|Before and after -- 'A Trip Down Market Street,' top; 'San Francisco Earthquake & Fire' below.|
Thanks to the diligent scholarship of David Kiehn, it seems that filmmaker Harry Miles got onto the Market Street cable car sometime between March 24 and April 14, 1906, and rode it to the end of the line, cranking the camera as he went. These early “actualities” drew lots of viewers and were replicated in many American cities of the time. On his second try (he and his brothers tried driving in a car but got too much vibration) he made it.
For the first time, it appears that people on the street know what a movie camera is and react to it. The medium is recognized and factored into everyday life, and the Age of Self-Consciousness begins. People peer, wave, look over their shoulders at the camera.
In fact, this actuality is a bit staged. Even this early, civic boosterism is at work. The large number of cars in the film don’t represent the true state of things; many cars come around again and again, passing the camera to make the street look busier.
On April 17, Harry and his brother got on a train for New York with the footage. When they heard about the earthquake, they sent the footage on and returned to shoot footage of the ruined city.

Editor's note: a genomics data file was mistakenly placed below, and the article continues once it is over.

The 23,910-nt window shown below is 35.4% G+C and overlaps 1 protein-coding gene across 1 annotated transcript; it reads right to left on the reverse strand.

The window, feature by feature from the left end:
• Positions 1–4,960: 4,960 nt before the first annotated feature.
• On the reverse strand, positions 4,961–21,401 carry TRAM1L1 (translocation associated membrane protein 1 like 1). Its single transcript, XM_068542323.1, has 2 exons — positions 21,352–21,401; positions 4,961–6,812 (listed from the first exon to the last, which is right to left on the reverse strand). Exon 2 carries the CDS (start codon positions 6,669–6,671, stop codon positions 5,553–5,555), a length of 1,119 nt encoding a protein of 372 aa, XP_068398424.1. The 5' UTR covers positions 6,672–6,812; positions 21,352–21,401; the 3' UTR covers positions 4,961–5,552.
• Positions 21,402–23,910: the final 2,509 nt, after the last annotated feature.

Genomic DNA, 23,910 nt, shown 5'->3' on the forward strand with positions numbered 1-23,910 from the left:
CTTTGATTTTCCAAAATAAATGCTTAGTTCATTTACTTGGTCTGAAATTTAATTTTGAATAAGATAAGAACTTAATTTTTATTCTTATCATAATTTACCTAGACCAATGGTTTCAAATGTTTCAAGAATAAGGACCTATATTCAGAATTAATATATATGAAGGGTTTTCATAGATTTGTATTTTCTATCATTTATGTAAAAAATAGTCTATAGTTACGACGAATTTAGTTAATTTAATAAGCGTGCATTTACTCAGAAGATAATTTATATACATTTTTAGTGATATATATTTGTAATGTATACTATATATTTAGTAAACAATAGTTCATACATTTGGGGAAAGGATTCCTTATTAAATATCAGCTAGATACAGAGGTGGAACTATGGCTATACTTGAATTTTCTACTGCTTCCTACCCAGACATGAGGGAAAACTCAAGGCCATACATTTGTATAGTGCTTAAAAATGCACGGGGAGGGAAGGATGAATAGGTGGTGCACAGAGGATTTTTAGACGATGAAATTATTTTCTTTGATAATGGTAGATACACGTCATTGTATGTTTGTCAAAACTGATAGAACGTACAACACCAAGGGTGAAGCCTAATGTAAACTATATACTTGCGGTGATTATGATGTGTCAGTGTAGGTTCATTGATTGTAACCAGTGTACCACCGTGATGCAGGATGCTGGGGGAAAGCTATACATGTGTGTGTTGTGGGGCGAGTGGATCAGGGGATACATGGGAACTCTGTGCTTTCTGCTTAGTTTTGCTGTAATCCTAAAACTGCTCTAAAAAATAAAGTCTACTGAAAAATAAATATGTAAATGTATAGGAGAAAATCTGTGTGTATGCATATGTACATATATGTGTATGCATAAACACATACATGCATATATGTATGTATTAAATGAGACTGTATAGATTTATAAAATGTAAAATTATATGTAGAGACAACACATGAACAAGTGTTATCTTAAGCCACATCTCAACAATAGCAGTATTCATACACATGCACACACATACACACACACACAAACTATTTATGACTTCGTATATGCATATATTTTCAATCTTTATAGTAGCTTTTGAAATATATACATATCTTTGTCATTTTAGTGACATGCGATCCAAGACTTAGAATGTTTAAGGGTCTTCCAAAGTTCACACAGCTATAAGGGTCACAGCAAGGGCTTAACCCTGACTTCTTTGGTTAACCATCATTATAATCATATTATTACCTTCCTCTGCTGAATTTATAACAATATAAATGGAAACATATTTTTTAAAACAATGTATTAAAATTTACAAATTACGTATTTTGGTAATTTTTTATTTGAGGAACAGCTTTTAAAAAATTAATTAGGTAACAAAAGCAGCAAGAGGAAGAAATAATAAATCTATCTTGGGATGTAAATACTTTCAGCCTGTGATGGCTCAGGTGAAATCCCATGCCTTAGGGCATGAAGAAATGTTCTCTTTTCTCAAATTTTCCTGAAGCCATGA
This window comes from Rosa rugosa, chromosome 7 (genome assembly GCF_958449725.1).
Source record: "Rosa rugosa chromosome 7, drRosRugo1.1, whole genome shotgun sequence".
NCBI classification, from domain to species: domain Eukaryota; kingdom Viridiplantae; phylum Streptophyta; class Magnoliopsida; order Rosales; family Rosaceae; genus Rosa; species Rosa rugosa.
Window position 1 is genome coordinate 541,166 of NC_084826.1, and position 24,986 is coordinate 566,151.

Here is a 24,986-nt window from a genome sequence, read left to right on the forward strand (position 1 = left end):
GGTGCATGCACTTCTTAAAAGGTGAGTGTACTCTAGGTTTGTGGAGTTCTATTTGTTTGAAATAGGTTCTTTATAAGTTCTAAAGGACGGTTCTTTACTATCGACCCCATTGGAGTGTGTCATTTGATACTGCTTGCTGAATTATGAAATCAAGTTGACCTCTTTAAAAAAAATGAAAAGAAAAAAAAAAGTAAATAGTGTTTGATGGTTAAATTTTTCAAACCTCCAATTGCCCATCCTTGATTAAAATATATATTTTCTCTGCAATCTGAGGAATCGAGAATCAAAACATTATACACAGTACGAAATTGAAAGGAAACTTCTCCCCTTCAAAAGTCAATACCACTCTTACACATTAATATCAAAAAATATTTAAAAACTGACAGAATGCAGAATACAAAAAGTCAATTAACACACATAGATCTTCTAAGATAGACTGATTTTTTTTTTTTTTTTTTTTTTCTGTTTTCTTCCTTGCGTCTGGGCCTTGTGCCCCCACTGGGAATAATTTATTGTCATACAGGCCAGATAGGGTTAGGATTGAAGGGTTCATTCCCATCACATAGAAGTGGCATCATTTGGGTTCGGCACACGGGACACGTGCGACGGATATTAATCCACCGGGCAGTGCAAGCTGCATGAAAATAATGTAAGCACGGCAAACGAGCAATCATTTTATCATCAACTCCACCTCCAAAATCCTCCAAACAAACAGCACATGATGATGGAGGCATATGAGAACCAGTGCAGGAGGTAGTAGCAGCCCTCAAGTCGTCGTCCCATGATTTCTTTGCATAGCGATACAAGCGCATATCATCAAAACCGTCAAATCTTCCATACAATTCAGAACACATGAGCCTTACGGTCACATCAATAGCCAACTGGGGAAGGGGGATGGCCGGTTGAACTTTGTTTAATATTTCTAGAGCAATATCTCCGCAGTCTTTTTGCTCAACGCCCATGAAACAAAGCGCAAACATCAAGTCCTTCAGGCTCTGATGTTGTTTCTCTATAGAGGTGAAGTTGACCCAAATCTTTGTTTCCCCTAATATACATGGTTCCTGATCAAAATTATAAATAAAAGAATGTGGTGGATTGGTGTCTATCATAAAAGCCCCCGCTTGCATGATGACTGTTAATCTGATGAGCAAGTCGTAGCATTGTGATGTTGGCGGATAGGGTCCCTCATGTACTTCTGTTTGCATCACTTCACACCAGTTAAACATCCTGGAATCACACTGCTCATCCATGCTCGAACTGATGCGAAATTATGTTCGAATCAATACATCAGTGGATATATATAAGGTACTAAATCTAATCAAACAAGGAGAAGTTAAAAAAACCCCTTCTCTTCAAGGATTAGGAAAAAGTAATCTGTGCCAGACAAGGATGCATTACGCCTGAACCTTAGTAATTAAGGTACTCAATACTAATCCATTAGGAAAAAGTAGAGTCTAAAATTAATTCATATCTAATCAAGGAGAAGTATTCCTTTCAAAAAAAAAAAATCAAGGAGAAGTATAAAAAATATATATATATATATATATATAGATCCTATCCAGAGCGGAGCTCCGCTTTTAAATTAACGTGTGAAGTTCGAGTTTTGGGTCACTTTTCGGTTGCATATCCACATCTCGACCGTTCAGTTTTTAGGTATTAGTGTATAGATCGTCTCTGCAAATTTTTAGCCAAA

It’s unknown whether the Miles brothers shot any of the post-quake footage that was preserved. What constitutes this film is a hodge-podge of material from all over the burnt district, shot at various times in the weeks following the destruction. It’s the first spontaneous documentary use of film, and a powerful demonstration of what film could do in this respect.
The camera pans over piles of smoking brick. Walls are pulled down. Refugees stand in the street. Again, the filmmaker dresses up the unvarnished truth by staging a meal in the open air; sententious intertitles further diminish the experience by imposing a contrived narrative on it. Refugees leave, arrive; the rebuilding begins.
This post-quake footage would do much to increase the perception of film’s power to capture a fleeting event, to convey emotion (earnestly or no), and, oddly enough, for the written word to tell us what we are seeing, and why.
The NFR Project is an attempt to review all the films listed in the National Film Register, in chronological order. Next time: ‘A Corner in Wheat.’